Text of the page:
Washtenaw County Opioid Summit Scheduled for Oct. 1

The Washtenaw Health Initiative Opioid Project is hosting its second county-wide Opioid Summit from 9:00 a.m. – 3:30 p.m. on Tues., Oct. 1 at the Washtenaw Community College Morris Lawrence Building, 4800 East Huron River Drive in Ann Arbor.

This year’s summit focuses on reducing stigma around addiction and recovery with keynotes by Adreanne Waller, the epidemiologist behind the Washtenaw County Health Department’s opioid reports, and Rob Stephenson, director of the Center for Sexuality and Health Disparities at the University of Michigan, as well as breakout sessions around medication assisted treatment delivery, pain management alternatives, naloxone, peer recovery, and more. Sessions are free and lunch and refreshments will be provided. RSVP to attend.

Waller will share data about the opioid epidemic in Washtenaw County and across the state, and will describe new findings regarding the link between trauma and opioid poisonings. Her presentation, “The opioid epidemic as a lamp post: Trauma and beyond-physical pain management,” was developed in collaboration with the Washtenaw Recovery Advocacy Project (WRAP), a recovery community organization. Waller says that “lived experience and the narratives of people in active addiction and recovery” guided the research, analysis, and findings she will share.

Stephenson’s presentation, “Understanding stigma as a barrier to care,” will discuss the negative impact of stigma on the dual epidemics of HIV risk and substance use and will describe interventions that have been developed to overcome stigma as a barrier to treatment and recovery. The full summit agenda can be found on the Washtenaw Health Initiative Opioid Project website.

WHI Opioid Project co-chairs — Washtenaw County Health Officer Jimena Loveluck and Community Mental Health Partnership of Southeast Michigan (CMHPSM) Clinical/SUD Services Director Nicole Adelman — will also publicly unveil community-wide recommendations to address five key gaps in services and systems that are contributing to overdoses and deaths in Washtenaw County. Washtenaw County Sheriff Jerry Clayton will also share remarks.

“We’re excited to share the progress that has been made in creating a coordinated community response to the opioid crisis,” says Loveluck. “By highlighting the recommendations we have developed to address identified gaps, we hope to rally our colleagues to enhance efforts to prevent opioid use disorders and overdose deaths in Washtenaw County.”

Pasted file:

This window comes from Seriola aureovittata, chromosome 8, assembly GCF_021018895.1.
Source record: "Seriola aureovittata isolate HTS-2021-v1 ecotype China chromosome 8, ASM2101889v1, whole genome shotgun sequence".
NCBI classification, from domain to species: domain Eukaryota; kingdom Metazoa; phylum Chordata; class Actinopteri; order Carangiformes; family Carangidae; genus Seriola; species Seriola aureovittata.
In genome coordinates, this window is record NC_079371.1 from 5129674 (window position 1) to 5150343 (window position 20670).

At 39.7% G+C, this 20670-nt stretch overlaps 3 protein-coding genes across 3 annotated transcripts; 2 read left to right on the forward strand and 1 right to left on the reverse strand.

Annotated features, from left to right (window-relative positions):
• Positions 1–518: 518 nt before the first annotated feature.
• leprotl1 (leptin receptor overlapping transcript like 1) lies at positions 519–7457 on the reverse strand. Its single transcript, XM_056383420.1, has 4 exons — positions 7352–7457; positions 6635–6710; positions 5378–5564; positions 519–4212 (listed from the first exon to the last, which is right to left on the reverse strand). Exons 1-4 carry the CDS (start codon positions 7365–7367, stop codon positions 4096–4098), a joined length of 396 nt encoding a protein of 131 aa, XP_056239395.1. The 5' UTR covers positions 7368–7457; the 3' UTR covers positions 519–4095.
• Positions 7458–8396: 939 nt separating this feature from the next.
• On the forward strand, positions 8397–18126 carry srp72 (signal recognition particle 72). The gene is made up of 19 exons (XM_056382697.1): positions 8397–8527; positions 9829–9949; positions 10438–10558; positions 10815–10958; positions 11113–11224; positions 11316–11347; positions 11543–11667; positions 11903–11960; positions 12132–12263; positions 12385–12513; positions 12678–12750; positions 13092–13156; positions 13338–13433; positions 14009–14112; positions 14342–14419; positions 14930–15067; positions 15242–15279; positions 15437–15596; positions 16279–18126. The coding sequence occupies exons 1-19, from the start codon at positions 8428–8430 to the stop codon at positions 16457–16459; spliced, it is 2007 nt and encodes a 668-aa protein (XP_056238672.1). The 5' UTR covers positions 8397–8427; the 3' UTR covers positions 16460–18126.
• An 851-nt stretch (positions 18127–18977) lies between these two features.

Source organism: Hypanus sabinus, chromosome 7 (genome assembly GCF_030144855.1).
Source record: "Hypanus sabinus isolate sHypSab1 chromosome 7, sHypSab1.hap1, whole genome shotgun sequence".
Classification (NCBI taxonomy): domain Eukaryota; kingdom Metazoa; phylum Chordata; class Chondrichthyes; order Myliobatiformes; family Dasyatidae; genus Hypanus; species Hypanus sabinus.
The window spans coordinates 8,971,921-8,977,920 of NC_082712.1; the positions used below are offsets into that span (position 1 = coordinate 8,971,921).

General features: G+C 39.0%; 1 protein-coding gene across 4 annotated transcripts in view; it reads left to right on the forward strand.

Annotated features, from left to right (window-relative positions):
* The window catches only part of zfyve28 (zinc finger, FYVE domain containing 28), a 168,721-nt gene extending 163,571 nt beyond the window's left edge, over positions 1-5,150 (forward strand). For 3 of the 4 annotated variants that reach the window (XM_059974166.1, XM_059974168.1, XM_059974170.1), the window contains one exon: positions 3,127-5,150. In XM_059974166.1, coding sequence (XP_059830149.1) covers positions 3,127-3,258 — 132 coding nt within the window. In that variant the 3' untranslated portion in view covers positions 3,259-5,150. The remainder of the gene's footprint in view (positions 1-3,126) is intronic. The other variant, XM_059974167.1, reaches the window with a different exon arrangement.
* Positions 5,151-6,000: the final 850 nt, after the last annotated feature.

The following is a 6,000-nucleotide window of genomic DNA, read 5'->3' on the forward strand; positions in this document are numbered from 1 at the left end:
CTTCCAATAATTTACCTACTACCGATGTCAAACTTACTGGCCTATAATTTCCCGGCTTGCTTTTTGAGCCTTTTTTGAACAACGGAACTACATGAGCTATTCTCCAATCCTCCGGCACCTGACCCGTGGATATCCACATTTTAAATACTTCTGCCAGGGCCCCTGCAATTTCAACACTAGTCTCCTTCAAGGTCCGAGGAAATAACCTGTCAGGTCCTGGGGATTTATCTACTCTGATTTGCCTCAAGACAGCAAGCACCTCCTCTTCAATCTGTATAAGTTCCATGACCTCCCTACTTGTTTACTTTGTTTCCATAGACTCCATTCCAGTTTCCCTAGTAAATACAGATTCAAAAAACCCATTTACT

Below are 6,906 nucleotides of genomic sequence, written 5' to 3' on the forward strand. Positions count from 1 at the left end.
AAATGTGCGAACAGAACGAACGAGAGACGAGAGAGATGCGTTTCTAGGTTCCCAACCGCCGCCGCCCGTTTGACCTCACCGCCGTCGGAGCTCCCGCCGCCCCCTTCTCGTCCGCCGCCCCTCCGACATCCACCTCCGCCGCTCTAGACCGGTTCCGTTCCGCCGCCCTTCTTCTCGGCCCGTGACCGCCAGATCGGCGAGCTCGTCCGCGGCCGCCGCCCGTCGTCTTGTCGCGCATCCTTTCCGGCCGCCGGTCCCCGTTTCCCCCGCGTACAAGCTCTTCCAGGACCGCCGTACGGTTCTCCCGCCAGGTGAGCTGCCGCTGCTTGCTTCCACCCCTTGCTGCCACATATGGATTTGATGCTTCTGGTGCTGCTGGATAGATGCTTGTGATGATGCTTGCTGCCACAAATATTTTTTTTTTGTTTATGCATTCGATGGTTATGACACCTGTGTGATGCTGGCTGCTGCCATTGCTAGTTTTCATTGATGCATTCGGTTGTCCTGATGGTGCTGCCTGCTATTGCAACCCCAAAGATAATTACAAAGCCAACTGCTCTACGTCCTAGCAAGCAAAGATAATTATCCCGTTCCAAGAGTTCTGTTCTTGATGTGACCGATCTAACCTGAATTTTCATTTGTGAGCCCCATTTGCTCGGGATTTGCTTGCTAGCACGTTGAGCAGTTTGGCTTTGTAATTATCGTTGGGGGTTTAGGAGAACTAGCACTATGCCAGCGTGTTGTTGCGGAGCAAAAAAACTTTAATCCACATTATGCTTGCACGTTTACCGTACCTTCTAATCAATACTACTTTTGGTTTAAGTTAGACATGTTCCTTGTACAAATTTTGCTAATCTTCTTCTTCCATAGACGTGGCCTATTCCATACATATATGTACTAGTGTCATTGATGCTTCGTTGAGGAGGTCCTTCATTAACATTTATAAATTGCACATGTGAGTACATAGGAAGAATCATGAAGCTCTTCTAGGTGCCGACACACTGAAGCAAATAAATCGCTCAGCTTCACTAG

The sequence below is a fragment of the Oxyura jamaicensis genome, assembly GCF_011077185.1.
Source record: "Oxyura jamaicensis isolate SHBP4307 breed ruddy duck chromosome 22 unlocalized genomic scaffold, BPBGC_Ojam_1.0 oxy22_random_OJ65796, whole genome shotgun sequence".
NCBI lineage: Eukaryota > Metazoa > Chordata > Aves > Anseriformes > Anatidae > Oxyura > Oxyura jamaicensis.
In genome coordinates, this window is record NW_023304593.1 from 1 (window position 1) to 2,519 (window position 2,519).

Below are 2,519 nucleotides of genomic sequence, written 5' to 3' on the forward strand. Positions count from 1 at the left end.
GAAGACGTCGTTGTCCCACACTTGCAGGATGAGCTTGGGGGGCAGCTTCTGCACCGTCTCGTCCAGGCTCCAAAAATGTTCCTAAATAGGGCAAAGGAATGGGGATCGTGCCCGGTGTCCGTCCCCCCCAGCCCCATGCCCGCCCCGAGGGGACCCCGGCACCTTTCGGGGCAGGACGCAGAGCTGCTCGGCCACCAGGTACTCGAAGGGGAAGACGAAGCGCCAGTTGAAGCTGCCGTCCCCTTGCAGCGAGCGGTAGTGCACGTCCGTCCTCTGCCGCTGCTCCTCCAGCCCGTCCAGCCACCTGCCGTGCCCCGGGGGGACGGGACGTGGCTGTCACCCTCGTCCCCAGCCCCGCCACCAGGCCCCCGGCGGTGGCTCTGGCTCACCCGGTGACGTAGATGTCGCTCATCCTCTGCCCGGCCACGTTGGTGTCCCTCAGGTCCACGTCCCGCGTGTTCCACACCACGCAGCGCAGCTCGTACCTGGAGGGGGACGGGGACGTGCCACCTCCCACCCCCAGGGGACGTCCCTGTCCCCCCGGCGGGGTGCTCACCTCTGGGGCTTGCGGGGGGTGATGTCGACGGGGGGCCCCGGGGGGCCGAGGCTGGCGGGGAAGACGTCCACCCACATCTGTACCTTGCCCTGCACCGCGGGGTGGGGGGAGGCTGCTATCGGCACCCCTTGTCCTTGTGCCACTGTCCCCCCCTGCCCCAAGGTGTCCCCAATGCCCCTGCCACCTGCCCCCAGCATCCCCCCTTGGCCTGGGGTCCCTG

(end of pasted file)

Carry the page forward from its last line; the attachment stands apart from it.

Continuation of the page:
“We look forward to highlighting the reduction of stigma at this summit as a focus of our overall community response,” says Adelman. “Stigma around opioid use, and addiction in general, is universal and must be addressed to truly begin to confront the issue. It is something we can all work on personally and professionally, individually and community-wide.”

In 2018, Washtenaw County saw 81 opioid-related deaths. Each week from January through May of 2019 approximately 11 county residents experienced overdoses; twenty-seven of these individuals died. More Washtenaw County opioid data can be found on the Washtenaw County Health Department website.

Five breakout sessions will be offered in the morning, and repeated in the afternoon:

  • Medication Assisted Treatment Delivery in Different Settings, facilitated by Amy Bohnert, co-director of the Mental Health Innovation, Services, and Outcomes Program at the University of Michigan.
  • Pain Management Strategies, facilitated by Carrie Rheingans, Washtenaw Health Initiative project manager and Center for Health and Research Transformation community implementation manager.
  • Harm Reduction and Naloxone Training, facilitated by Thaddeus Jabzanka, care manager in the Complex Care Management Program under the Population Health Office at Michigan Medicine.
  • Primary Prevention through Empowering Youth, facilitated by Chardae Korhonen, engagement program manager at Ozone House and Alex Alaniz, administrative coordinator for The Neutral Zone.
  • Recovery Pathways and Peer Recovery Panel, facilitated by Matthew Hill, a certified peer recovery coach and program manager of the Washtenaw Recovery Advocacy Project.

In the afternoon, attendees will hear a personal recovery story from a community member with lived experience. Dawn Blackburn is vice president of the Washtenaw County Chapter of Families Against Narcotics. As a nurse in women’s and children’s health for more than 25 years, Dawn worked firsthand with families and infants affected by addiction and has a daughter in long-term recovery from heroin addiction.

Representatives from a number of local organizations will be on-hand to share resources and answer questions including: Ann Arbor Comprehensive Treatment Center, Community Mental Health Partnership of Southeast Michigan, Dawn Farm, Families Against Narcotics Washtenaw Chapter, Home of New Vision Washtenaw Recovery Advocacy Project (WRAP), Livingston County Community Alliance (which will bring its Big Red Barrel for safe disposal of opioids), Michigan Opioid Collaborative, Ozone House, St. Joseph Mercy Health Greenbrook Recovery Center, Unified HIV Health and Beyond, University of Michigan Injury Prevention Center, Washtenaw County Community Mental Health, Washtenaw County Health Department, Washtenaw County Public Safety and Mental Health Millage, and Washtenaw County Sheriff’s Office.

The Washtenaw Health Initiative Opioid Project is a volunteer coalition that brings together people from across Washtenaw County to end the opioid misuse and overdose epidemic in our community. Opioid summit sponsors include Community Mental Health Partnership of Southeast Michigan, Michigan Medicine, Washtenaw Community College, Washtenaw County Health Department, and the Washtenaw Health Initiative.

Follow along with #WashtenawOpioid.

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